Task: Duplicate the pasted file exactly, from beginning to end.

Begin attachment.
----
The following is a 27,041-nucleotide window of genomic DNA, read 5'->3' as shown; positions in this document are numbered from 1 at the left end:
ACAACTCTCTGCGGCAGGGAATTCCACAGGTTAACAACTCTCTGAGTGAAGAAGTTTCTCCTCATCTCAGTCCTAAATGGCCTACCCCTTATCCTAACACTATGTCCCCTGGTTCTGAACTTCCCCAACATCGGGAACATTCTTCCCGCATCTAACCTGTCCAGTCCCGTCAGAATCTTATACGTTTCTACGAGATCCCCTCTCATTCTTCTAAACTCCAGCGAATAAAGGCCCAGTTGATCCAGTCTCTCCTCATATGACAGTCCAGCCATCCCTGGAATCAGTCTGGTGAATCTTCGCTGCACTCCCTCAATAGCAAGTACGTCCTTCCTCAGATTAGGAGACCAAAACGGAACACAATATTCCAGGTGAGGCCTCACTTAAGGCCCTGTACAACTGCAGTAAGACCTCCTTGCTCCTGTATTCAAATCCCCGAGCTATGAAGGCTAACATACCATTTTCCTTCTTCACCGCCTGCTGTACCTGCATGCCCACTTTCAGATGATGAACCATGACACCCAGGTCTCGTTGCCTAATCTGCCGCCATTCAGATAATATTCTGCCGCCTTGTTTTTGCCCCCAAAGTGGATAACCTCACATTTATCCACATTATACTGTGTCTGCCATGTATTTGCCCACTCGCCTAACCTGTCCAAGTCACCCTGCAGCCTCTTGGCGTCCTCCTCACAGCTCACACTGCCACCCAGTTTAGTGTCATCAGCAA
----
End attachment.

The following is a 27,041-nucleotide window of genomic DNA, read 5'->3' as shown; positions in this document are numbered from 1 at the left end:
ACAACTCTCTGCGGCAGGGAATTCCACAGGTTAACAACTCTCTGAGTGAAGAAGTTTCTCCTCATCTCAGTCCTAAATGGCCTACCCCTTATCCTAACACTATGTCCCCTGGTTCTGAACTTCCCCAACATCGGGAACATTCTTCCCGCATCTAACCTGTCCAGTCCCGTCAGAATCTTATACGTTTCTACGAGATCCCCTCTCATTCTTCTAAACTCCAGCGAATAAAGGCCCAGTTGATCCAGTCTCTCCTCATATGACAGTCCAGCCATCCCTGGAATCAGTCTGGTGAATCTTCGCTGCACTCCCTCAATAGCAAGTACGTCCTTCCTCAGATTAGGAGACCAAAACGGAACACAATATTCCAGGTGAGGCCTCACTTAAGGCCCTGTACAACTGCAGTAAGACCTCCTTGCTCCTGTATTCAAATCCCCGAGCTATGAAGGCTAACATACCATTTTCCTTCTTCACCGCCTGCTGTACCTGCATGCCCACTTTCAGATGATGAACCATGACACCCAGGTCTCGTTGCCTAATCTGCCGCCATTCAGATAATATTCTGCCGCCTTGTTTTTGCCCCCAAAGTGGATAACCTCACATTTATCCACATTATACTGTGTCTGCCATGTATTTGCCCACTCGCCTAACCTGTCCAAGTCACCCTGCAGCCTCTTGGCGTCCTCCTCACAGCTCACACTGCCACCCAGTTTAGTGTCATCAGCAA